Baseball fans all over Europe are eager to learn what will happen after next year’s games. Rumour has it that France is also keen to host a baseball event. If that is the case, MLB could follow suit with the American NBA and NFL and start incorporating European venues in its regular calendar. One thing for sure is that there is no need to worry about the surface or the ability of the synthetic turf industry to meet all requirements. Based on the several new records that have been set and feedback received from the fans, it can truly be said that they managed to deliver.

ESTC and STC join FIFA’s Technical Advisory Group

The EMEA Synthetic Turf Council (ESTC), Synthetic Turf Council (STC) and the Fédération Internationale de Football Association (FIFA) have signed a Memorandum of Understanding that will see the ESTC and STC joining FIFA’s all-important Technical Advisory Group (TAG).

The FIFA TAG reports directly to the International Football Association Board (IFAB). This board determines the Laws of the Game of association football.

Currently the TAG consists of representatives of the various FIFA Preferred Producers and FIFA Approved Laboratory Test Institutes, as well as representatives from FIFA licensees and member associations.

It has been agreed that the ESTC and STC will be bestowed the Observer Status. This status is currently only reserved for World Rugby and Dr. Eric Harrison, an independent consultant with a long track record in synthetic turf.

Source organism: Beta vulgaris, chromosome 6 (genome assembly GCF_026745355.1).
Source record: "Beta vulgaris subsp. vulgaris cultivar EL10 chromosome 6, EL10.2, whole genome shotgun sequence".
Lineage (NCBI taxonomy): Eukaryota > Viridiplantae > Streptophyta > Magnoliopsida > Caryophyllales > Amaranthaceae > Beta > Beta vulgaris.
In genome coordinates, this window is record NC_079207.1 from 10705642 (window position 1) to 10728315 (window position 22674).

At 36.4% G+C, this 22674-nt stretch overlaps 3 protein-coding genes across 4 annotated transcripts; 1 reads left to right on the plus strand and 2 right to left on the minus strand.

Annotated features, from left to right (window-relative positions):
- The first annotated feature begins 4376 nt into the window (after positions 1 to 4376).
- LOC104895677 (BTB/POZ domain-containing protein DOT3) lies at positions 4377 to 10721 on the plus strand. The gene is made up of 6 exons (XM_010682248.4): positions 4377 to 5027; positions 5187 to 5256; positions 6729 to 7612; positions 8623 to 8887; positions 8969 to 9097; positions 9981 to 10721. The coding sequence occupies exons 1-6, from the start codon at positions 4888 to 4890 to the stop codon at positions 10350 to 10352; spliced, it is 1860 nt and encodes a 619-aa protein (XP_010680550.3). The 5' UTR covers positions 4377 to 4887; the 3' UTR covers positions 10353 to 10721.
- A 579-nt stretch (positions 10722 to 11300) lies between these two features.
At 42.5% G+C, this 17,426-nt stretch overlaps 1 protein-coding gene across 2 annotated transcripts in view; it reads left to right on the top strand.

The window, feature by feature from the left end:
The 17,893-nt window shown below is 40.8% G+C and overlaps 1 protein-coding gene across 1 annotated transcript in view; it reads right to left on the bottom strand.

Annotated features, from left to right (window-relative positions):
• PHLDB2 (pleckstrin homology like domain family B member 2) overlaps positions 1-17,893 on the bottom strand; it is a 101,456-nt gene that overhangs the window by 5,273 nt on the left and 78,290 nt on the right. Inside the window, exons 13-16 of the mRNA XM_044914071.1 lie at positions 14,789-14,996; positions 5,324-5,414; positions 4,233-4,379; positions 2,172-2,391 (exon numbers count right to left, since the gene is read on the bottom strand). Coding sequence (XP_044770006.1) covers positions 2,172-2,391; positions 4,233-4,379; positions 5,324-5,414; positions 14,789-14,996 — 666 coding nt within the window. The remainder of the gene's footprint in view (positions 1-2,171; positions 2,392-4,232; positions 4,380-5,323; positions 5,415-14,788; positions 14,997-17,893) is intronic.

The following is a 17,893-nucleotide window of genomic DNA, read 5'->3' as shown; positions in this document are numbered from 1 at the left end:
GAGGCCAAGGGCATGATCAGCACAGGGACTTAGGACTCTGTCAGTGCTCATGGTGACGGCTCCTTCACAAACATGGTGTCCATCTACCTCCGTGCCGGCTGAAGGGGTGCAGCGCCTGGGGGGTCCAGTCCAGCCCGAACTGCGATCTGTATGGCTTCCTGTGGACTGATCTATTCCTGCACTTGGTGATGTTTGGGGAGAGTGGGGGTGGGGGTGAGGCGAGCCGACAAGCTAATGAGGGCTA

ESTC Director General Stefan Diderich is very pleased to join the table where all important developments, research and ambitions regarding synthetic turf for football are being discussed and considered. “The STC and ESTC represent the entire value chain in synthetic turf for football. Our presence will allow us to better represent the voice and interest of all companies and organisations within the entire industry.

“It will also allow us to add value to the debate about the future of synthetic turf. The advantages synthetic turf offers proof that the game cannot do without this surface. However, we do acknowledge that synthetic turf, the maintenance thereof as well as the general perception of this type of surface can be improved. The possibility to discuss matters directly with representatives of all interest groups will, without a doubt, speed up processes and allow us to become more effective.”

Katharina Wistel, Manager FIFA Quality Programme, said: “For FIFA the cooperation with ESTC and STC is an opportunity for a continuous exchange between the industry stakeholders and the football community. It is also a pledge to engage in an open dialogue about the existing challenges, technical innovations and the performance standard for Football Turf as defined by FIFA.”